e-Health and Patient-Centered Care Processes in the United States of America
American health care is the second most expensive in the world as part of GDP and is now facing big changes. In 2010, the Health Care Reform was signed, making health insurance by 2014 available to millions more Americans than today. The Health Information Technology for Economic and Clinical Health (HITECH) Act passed as part of the American Recovery and Reinvestment Act (ARRA) in 2009, and invests large sums of money in modernizing the health care system by promoting and expanding the use of HEALTH IT.
There are a large number of activities initiated by the HITECH act, mainly related to the development and usage of Electronic Health Records (EHRs). To the uninitiated some of the initiatives seem to overlap and in addition, numerous agencies and organisations are involved. The reason for this bottom-up approach instead of a top-down authoritarian approach is presumably the fear by many Americans of socialized medicine and the federal government taking too big of a role regarding health care. This in turn has led to the highly complicated structure of the health care system and the very different levels at which HEALTH IT is currently used in the United States, if at all. The needs are very different and the specific applications now being developed in different parts of the country will most likely differ significantly. The next step will be to connect and make all the HEALTH IT systems interoperable once they are up and running. This approach might seem ineffective when there is so much money invested at one time by the federal government. However, it is quite expected in a country where many want the federal government to be as little involved in their lives as possible. Many believe that the semantic web (2) will be used in order to extract data from the different systems.
All federal guidelines for Health IT in the United States have the patient in focus. The HEALTH IT solutions having been and being in the process of implementation in the country all appear to follow those directions. Clearly, Sweden should follow the progress of the numerous systems now being developed in America, particularly in the development of EHRs. This is an area where Sweden might be more advanced than the United States and there should be possibilities for Swedish companies and other stakeholders to partake in the large investments being made.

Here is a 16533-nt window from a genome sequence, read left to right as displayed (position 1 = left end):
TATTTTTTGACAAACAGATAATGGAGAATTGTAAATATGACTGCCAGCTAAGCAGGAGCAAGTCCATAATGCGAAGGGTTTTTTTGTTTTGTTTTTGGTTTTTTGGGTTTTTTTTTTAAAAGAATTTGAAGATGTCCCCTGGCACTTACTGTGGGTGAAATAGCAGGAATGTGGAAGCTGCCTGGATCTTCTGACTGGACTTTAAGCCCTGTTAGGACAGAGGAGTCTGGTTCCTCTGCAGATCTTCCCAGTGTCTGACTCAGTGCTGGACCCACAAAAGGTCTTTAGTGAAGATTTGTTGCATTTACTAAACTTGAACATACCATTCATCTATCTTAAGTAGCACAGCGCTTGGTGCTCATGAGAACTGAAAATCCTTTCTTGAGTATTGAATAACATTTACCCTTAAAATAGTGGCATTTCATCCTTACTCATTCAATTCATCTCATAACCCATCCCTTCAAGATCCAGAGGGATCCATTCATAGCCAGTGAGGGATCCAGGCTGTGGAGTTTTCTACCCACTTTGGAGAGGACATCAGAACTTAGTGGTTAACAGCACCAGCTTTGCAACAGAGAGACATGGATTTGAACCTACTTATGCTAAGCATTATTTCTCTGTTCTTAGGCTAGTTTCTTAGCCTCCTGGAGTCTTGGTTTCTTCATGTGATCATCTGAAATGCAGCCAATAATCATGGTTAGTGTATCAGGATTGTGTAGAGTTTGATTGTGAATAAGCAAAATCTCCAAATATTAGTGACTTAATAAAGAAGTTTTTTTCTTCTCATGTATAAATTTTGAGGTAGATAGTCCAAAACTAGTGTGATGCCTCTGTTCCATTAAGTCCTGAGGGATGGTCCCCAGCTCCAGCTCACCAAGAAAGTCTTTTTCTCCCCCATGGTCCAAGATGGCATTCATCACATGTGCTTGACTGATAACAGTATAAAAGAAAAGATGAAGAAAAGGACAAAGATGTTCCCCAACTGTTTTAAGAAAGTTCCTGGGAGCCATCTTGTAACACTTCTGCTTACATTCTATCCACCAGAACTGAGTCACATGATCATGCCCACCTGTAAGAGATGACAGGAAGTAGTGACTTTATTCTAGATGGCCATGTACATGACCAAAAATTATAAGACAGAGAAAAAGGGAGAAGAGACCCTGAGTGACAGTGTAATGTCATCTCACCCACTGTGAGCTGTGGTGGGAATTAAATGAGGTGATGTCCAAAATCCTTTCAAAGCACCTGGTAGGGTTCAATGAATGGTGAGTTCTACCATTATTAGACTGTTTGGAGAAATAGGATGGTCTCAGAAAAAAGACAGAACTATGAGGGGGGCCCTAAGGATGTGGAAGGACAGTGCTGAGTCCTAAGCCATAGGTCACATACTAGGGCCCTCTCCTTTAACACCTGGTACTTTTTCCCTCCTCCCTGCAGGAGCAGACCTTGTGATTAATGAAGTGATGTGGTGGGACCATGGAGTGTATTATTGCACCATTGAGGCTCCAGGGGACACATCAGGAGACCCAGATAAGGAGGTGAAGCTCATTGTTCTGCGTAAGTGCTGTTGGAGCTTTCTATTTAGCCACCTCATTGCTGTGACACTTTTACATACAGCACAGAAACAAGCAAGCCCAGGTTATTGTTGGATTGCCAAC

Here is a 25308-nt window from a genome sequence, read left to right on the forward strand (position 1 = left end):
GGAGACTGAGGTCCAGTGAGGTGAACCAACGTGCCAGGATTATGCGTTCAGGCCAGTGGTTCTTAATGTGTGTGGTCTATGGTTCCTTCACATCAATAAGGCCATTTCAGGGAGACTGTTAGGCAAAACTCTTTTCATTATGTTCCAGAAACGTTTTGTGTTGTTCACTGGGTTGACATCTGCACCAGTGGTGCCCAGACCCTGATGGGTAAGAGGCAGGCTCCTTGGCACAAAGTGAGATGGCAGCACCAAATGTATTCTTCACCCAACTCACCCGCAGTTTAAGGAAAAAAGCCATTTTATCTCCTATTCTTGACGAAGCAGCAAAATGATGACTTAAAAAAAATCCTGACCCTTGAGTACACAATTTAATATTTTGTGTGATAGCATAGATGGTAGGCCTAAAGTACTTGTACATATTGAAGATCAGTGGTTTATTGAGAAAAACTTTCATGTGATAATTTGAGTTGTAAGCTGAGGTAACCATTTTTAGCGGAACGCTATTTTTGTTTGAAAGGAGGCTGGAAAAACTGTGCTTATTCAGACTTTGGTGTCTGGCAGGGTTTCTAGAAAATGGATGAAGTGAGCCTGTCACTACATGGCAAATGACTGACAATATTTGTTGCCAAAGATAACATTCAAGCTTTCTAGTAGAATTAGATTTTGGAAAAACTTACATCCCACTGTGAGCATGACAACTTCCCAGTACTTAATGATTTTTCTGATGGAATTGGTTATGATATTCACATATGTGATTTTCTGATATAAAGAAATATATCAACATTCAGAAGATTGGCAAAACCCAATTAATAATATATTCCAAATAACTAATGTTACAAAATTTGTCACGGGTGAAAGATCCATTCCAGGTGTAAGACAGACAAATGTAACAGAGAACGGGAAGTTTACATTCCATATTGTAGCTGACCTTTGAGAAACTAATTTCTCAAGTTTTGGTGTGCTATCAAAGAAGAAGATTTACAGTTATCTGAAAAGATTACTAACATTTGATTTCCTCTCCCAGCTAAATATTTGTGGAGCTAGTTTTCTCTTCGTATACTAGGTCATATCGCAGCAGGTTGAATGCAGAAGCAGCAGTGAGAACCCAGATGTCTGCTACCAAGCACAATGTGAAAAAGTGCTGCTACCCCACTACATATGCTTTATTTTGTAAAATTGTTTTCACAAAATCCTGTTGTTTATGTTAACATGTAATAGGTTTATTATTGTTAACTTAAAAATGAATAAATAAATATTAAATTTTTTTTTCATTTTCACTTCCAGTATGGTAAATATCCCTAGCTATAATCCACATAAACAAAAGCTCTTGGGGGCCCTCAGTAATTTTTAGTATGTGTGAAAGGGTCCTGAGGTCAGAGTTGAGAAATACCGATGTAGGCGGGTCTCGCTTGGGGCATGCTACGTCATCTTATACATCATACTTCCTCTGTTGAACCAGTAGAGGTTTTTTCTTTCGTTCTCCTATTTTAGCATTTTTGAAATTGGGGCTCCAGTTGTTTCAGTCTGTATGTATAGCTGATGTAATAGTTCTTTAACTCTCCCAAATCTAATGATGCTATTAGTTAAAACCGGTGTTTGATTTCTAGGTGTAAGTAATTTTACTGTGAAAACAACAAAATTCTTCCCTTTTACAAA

The HEALTH IT systems at Kaiser Permanente and the Veterans Health Administration are well developed and applicable to Sweden for many reasons: Their organisations are run more like a “landsting” than any other American health care organisation. They support approximately the same number of persons that live in Sweden; the Veterans Health Administration has patients all over the country and Kaiser Permanente has patients of all ages. It would therefore be of great interest for Sweden to study the HEALTH IT solutions in these two organizations in more detail.
Many activities on the state level are in progress in the United States. Swedish stakeholders should follow the development of the HEALTH IT systems in several different states, for example Rhode Island and Indiana.
It could be of interest to Sweden, where nurses traditionally have a strong position, that the role of nurses, their responsibilities and education are predicted to change significantly as a consequence of the increased need for care that the health care reform will bring. One could expect that there will be a shortage of nurses in the United States due to these changes. A future shortage of HEALTH IT professionals is anticipated in the United States due to the planned increase in HEALTH IT usage. The present drive by universities and colleges to support training and development of such professionals is in response to that scenario. Could HEALTH IT professionals and nurses become a Swedish export? Feasibility studies could be done in this area.
Swedish companies should be informed of the many possibilities of medical innovation in the United States, not only in HEALTH IT in general, but in e-prescription, data mining and analysis, care integration tools and decision support, specifically. The high level of funding currently being invested into HEALTH IT in the United States opens up many possibilities for a variety of stakeholders, including Swedish.
(2) The Semantic Web is a "web of data" that enables machines to understand the semantics, or meaning, of information on the World Wide Web, according to Wikipedia: http://en.wikipedia.org/wiki/Semantic_Web